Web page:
Scandals unearthed by the banking royal commission have cost finance giants Commonwealth Bank and AMP billions in losses, annual reports released this week have shown.
Commonwealth Bank (CBA) was hit by $1 billion in remediation payments to its wealth and banking customers, bringing the cumulative total for its misdeeds to $2.174 billion in the past two years.
It reported a full-year profit that was down 4.7 cent but still managed to make $8.49 billion despite the scandals.
Daniel Yu, analyst with Moody’s Investors Service, said the decline in profit was caused by “slower growth in lending, a moderating economy and customer remediation costs”.
But the pain inflicted by the royal commission is yet to abate for CBA, with three class actions still hanging over its head.
One covers superannuation fund members put into low-interest products, while two more relate to shareholders who claim the bank engaged in misleading and deceptive conduct regarding a money laundering scandal that saw it pay $700 million in fines.
“The big question is how much the class actions will cost them in the future and there is no way of answering that. But we can say that this year there will be more customer remediation costs, but they will be lower than in 2018-19,” Mr Yu said.
AMP customers walk
AMP, which suffered so badly at the royal commission that its CEO Craig Meller and chair Catherine Brenner were forced to resign, is bleeding super customers.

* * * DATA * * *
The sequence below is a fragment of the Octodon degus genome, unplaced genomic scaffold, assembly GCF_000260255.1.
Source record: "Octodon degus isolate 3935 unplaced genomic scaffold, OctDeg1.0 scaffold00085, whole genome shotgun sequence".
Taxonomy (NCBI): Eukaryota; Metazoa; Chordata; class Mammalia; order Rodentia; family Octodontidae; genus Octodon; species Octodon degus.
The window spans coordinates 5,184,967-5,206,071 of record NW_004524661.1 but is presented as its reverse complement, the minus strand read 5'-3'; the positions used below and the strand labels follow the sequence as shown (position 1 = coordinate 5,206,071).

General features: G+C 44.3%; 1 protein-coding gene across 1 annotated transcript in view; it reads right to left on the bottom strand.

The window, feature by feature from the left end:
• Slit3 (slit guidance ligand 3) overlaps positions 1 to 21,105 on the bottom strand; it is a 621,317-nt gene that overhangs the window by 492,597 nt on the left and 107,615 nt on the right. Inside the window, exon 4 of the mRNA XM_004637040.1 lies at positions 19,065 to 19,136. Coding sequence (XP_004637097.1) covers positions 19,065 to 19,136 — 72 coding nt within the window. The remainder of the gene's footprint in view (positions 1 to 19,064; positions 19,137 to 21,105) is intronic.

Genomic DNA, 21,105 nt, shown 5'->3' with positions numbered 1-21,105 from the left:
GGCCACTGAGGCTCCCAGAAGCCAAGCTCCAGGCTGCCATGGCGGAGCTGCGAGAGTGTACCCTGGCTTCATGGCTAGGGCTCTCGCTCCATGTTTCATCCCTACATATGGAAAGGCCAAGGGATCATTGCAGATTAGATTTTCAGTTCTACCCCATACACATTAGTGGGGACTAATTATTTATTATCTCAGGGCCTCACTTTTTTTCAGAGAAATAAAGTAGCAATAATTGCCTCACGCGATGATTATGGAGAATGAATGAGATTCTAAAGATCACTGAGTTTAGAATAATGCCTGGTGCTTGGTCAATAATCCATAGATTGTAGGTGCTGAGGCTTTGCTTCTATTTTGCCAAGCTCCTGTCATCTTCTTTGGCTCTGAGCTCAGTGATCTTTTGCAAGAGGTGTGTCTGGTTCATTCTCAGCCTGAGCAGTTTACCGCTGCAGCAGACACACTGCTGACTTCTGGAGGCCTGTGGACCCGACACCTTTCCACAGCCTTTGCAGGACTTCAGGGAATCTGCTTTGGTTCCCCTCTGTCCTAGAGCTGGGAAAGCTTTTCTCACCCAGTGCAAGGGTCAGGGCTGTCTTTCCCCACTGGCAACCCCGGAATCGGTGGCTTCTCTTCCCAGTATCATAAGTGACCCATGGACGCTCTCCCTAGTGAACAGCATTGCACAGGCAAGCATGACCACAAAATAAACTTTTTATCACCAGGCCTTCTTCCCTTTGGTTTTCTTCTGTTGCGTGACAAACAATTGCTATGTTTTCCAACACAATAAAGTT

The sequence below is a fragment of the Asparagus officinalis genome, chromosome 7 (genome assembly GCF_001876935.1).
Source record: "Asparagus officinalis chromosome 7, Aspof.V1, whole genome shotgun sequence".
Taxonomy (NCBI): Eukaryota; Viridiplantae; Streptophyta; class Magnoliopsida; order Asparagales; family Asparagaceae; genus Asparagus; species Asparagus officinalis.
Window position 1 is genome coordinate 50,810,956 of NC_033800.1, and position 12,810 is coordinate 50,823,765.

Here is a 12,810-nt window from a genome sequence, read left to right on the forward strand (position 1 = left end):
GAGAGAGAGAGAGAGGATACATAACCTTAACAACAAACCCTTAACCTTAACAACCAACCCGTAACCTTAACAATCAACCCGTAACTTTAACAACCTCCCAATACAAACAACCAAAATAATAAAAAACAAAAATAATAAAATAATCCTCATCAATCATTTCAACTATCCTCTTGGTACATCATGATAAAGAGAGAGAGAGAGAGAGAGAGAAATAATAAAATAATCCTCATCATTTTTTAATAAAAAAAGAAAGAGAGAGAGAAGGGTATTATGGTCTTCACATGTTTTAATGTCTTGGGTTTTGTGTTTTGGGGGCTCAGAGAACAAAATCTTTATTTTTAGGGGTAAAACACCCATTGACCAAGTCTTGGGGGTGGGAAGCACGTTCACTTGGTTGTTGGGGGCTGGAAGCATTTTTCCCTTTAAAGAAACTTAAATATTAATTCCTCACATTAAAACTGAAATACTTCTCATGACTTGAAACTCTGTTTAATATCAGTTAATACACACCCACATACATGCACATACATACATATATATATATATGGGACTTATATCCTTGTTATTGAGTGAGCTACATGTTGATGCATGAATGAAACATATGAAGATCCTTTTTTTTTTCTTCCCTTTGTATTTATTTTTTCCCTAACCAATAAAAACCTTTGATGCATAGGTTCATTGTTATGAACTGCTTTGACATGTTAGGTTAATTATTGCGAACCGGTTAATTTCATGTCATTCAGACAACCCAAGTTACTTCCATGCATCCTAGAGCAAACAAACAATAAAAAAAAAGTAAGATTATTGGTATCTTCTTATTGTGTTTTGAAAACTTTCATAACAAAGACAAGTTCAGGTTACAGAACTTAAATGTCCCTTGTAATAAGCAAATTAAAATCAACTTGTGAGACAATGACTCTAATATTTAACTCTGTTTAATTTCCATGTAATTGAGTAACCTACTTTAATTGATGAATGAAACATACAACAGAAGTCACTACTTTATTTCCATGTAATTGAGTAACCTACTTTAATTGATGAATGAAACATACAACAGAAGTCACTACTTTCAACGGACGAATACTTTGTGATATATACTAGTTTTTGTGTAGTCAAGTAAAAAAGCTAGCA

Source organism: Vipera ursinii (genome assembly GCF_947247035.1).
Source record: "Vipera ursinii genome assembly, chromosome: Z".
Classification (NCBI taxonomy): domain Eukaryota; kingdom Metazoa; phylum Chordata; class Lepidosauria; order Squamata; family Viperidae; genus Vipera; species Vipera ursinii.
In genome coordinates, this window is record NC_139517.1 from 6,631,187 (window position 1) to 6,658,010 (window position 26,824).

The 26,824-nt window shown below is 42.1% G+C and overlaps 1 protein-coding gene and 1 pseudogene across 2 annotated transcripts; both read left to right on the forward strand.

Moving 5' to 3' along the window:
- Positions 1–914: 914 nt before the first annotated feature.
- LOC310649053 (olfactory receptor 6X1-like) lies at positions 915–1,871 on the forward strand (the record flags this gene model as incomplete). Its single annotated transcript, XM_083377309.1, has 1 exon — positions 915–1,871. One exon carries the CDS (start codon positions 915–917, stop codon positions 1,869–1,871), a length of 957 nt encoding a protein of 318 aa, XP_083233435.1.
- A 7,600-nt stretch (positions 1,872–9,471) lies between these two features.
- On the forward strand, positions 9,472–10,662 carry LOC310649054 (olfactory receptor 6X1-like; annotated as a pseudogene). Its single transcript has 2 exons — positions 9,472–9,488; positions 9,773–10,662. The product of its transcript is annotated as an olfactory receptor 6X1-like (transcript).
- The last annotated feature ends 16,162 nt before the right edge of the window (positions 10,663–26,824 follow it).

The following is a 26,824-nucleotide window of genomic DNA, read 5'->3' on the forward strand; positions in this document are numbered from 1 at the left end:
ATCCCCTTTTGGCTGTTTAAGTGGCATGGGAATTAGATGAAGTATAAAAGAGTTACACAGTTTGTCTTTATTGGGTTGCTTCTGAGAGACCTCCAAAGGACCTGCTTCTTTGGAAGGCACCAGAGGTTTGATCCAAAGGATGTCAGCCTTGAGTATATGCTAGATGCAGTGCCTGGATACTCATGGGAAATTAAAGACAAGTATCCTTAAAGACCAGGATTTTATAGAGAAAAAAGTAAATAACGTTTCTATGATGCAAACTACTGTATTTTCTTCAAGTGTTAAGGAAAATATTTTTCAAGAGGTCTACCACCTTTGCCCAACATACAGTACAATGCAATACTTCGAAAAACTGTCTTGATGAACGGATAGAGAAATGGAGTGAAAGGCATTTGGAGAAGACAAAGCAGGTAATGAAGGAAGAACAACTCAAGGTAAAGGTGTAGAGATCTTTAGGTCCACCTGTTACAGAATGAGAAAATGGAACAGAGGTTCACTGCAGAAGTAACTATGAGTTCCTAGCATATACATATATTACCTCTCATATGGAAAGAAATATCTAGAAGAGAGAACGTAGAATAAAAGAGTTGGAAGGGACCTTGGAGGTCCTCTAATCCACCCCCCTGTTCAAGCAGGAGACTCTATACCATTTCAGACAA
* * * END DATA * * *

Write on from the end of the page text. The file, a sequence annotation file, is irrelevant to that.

The commission revealed that not only had AMP charged customers fees for no service, it had lied about it to the regulator more than 20 times.
Net inflows of $338 million in the six months to June 2018 turned to a negative $653 million for the same period this year.
Bosses also turned bearish on AMP, with corporate mandates sinking from a negative $167 million in the 2018 half to a negative $418 million in the half just gone.
Worryingly for AMP, the net outflow of superannuation pensions increased 49 per cent to $1129 million in the 2019 half compared to $756 million in the 2018 first half.
That means that the people who are keeping their personal superannuation with AMP are older, pushing the net pension payments significantly higher and undermining its funds under management for which it receives fees.
Wealth not so attractive for AMP
AMP announced a $2.3 billion loss for the June half after a massive writedown on the value of its wealth management arm.
To repair the situation it raised $650 million in new capital on the stock exchange and launched a three-part restructure.
Frank Mirenzi, an analyst with Moody’s, said AMP’s loss of customers following the royal commission scandal would be problematic.
“Winning back trust is a very difficult thing and it’s hard to see how they could do that in the short term as it requires a lot of changes,” he said.
“People take a long time to forget financial misbehaviour.”
AMP has set aside $778 million to fund the cost of compensating its customers. It has provisioned a further $1 billion to $1.3 billion to fund its future restructuring of its wealth arm.
After the wealth management write-down is removed from the picture, AMP’s operating profit for the half was down 22 per cent to $309 million.
The troubled wealth management operating earnings were down 49.5 per cent to $103 million.
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